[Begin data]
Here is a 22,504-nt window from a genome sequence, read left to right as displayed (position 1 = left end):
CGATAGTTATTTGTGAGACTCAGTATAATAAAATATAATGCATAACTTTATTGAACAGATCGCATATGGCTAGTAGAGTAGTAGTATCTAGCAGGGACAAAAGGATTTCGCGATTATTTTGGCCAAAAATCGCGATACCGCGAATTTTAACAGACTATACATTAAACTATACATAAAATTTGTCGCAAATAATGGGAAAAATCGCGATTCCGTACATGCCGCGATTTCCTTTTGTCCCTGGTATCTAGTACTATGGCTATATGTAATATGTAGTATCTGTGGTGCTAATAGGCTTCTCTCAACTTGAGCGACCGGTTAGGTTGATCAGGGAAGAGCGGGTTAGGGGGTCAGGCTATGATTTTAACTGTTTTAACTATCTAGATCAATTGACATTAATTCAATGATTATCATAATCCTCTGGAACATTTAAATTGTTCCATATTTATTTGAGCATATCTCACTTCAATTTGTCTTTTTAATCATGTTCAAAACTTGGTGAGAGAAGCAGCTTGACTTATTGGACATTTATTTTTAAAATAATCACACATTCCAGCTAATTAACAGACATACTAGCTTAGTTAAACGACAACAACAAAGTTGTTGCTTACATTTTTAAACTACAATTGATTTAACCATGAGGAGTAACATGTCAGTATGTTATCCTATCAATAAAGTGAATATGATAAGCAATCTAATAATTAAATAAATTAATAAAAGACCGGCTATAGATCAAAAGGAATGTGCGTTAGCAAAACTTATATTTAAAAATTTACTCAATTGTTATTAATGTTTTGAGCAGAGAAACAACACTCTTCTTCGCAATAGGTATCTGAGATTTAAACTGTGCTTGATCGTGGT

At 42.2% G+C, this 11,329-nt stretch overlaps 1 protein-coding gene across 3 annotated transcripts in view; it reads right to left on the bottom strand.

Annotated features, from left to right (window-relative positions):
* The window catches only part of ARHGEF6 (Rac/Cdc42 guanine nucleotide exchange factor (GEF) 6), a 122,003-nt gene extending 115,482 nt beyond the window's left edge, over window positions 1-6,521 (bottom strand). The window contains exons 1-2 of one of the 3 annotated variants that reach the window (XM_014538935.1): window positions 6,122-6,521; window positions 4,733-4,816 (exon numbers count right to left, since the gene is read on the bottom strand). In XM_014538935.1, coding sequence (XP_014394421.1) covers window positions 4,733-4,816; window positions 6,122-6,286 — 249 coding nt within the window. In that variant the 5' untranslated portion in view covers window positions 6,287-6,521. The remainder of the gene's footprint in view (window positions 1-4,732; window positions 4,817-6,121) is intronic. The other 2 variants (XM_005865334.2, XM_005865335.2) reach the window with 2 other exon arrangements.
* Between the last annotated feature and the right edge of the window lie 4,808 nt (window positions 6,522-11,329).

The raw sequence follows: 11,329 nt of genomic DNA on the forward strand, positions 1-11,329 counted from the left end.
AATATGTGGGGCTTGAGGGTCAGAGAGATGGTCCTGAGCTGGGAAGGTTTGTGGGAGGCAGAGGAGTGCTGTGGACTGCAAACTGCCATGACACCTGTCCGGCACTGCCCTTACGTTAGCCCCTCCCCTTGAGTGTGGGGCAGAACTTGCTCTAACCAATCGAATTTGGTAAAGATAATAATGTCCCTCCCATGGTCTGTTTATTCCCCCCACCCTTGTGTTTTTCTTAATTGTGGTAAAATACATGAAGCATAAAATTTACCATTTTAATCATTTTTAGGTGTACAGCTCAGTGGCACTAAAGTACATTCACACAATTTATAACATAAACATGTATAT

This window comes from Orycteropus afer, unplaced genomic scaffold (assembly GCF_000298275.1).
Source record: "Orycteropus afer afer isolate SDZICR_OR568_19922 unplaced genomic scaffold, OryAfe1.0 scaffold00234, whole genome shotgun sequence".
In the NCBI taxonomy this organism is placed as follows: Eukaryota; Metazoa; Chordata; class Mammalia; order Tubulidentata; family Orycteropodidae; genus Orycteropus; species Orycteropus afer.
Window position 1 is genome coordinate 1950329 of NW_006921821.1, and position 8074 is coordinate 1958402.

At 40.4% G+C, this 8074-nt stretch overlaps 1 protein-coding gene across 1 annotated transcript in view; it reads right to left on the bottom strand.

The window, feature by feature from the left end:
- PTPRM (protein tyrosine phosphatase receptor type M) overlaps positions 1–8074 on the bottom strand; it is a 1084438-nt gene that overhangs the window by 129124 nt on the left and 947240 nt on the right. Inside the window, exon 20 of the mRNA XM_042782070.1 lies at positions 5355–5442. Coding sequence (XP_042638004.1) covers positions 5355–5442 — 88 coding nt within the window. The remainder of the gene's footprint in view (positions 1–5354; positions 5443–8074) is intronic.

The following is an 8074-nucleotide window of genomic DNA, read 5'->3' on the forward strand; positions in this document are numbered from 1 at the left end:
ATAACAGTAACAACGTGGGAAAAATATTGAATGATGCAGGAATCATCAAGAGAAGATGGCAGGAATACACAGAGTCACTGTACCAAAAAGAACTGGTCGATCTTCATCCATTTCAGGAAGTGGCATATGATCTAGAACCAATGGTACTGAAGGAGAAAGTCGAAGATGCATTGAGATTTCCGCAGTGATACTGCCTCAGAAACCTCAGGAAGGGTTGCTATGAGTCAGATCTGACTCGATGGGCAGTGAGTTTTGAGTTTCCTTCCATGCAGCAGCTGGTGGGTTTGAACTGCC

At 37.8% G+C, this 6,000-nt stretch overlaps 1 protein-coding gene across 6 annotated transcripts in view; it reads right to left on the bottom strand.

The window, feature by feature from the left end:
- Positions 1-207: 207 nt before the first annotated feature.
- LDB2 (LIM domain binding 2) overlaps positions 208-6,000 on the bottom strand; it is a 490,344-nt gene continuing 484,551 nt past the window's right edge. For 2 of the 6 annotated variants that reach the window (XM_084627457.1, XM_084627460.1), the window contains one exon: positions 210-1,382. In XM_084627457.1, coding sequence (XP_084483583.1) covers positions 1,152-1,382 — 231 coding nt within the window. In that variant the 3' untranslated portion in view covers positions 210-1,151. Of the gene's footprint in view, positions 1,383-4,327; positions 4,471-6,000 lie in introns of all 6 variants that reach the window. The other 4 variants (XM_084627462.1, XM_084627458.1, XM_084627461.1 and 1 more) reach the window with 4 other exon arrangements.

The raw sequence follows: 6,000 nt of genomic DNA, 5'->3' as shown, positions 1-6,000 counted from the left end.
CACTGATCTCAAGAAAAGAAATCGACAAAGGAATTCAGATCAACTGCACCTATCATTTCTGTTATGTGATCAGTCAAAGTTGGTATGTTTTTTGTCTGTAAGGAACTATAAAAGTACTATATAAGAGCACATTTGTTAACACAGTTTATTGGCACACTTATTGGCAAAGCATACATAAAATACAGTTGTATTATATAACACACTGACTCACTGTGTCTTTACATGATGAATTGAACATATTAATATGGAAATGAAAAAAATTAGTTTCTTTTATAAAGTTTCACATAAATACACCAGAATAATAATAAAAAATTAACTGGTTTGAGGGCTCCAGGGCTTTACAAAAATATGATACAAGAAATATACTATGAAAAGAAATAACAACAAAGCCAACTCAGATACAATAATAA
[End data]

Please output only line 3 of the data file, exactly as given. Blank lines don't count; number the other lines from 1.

At 42.2% G+C, this 11,329-nt stretch overlaps 1 protein-coding gene across 3 annotated transcripts in view; it reads right to left on the bottom strand.